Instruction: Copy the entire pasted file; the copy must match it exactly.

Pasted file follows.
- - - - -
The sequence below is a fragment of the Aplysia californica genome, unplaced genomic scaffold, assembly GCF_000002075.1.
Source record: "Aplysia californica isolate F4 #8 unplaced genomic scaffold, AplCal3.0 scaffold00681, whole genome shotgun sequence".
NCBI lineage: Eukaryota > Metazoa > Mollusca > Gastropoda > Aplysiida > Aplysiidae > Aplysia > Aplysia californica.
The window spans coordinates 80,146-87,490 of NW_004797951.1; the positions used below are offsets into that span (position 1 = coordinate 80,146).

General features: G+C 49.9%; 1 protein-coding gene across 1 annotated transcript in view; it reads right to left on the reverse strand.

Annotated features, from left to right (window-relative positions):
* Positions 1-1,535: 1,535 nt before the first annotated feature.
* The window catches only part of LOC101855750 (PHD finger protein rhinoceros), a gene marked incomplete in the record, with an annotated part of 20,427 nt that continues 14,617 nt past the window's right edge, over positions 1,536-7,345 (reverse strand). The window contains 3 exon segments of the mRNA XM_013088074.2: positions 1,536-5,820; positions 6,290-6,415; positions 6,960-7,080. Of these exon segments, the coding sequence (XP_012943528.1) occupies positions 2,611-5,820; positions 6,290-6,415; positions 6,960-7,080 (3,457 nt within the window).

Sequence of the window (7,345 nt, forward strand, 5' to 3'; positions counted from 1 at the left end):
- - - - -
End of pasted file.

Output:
The sequence below is a fragment of the Aplysia californica genome, unplaced genomic scaffold, assembly GCF_000002075.1.
Source record: "Aplysia californica isolate F4 #8 unplaced genomic scaffold, AplCal3.0 scaffold00681, whole genome shotgun sequence".
NCBI lineage: Eukaryota > Metazoa > Mollusca > Gastropoda > Aplysiida > Aplysiidae > Aplysia > Aplysia californica.
The window spans coordinates 80,146-87,490 of NW_004797951.1; the positions used below are offsets into that span (position 1 = coordinate 80,146).

General features: G+C 49.9%; 1 protein-coding gene across 1 annotated transcript in view; it reads right to left on the reverse strand.

Annotated features, from left to right (window-relative positions):
* Positions 1-1,535: 1,535 nt before the first annotated feature.
* The window catches only part of LOC101855750 (PHD finger protein rhinoceros), a gene marked incomplete in the record, with an annotated part of 20,427 nt that continues 14,617 nt past the window's right edge, over positions 1,536-7,345 (reverse strand). The window contains 3 exon segments of the mRNA XM_013088074.2: positions 1,536-5,820; positions 6,290-6,415; positions 6,960-7,080. Of these exon segments, the coding sequence (XP_012943528.1) occupies positions 2,611-5,820; positions 6,290-6,415; positions 6,960-7,080 (3,457 nt within the window).

Sequence of the window (7,345 nt, forward strand, 5' to 3'; positions counted from 1 at the left end):